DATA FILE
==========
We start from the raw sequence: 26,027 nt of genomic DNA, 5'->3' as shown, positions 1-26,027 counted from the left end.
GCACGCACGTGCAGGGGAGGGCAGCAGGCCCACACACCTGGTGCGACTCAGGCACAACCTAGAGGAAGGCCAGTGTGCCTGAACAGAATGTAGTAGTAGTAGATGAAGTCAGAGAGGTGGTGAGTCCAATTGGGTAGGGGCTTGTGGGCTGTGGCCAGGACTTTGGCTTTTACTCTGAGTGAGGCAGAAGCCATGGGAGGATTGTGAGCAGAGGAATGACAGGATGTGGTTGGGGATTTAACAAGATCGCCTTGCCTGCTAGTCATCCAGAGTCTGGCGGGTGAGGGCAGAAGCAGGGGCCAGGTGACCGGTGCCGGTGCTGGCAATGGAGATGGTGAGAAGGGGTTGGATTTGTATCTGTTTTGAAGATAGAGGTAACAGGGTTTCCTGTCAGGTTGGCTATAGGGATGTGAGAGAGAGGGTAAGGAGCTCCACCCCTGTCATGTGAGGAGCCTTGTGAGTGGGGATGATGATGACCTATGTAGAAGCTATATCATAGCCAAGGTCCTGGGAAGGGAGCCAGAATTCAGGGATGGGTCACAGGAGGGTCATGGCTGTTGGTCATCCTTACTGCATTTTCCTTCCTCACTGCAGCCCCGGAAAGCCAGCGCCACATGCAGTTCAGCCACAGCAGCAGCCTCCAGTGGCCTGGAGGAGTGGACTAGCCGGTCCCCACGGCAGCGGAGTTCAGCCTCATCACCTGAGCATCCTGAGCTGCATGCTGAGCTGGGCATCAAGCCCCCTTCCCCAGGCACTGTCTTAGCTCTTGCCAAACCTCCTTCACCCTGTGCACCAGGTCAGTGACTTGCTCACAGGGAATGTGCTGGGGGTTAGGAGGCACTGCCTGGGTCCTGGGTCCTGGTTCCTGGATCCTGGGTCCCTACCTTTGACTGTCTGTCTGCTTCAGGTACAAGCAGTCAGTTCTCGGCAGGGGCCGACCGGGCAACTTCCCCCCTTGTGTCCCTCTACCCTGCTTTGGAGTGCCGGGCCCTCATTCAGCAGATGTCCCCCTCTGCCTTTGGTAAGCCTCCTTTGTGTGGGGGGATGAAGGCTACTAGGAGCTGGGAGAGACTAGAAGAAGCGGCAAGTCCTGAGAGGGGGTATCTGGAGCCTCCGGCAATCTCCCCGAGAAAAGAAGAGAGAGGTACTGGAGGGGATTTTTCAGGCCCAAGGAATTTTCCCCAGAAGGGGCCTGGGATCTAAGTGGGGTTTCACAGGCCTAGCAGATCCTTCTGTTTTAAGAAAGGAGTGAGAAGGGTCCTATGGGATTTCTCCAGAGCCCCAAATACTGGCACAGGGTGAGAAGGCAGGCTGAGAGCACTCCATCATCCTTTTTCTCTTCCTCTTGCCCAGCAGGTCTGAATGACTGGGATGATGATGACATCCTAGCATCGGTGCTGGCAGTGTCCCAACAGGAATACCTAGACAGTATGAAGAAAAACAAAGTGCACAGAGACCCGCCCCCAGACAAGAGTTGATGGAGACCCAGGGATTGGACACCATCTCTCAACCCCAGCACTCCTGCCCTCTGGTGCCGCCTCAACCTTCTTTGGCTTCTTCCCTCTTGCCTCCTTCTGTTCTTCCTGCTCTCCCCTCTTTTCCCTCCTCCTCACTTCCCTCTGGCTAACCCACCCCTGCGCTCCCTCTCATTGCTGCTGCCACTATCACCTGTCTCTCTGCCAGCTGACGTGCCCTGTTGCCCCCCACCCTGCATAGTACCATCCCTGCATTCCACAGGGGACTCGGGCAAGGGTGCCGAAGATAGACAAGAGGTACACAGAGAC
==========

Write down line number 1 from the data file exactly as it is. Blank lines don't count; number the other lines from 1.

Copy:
We start from the raw sequence: 26,027 nt of genomic DNA, 5'->3' as shown, positions 1-26,027 counted from the left end.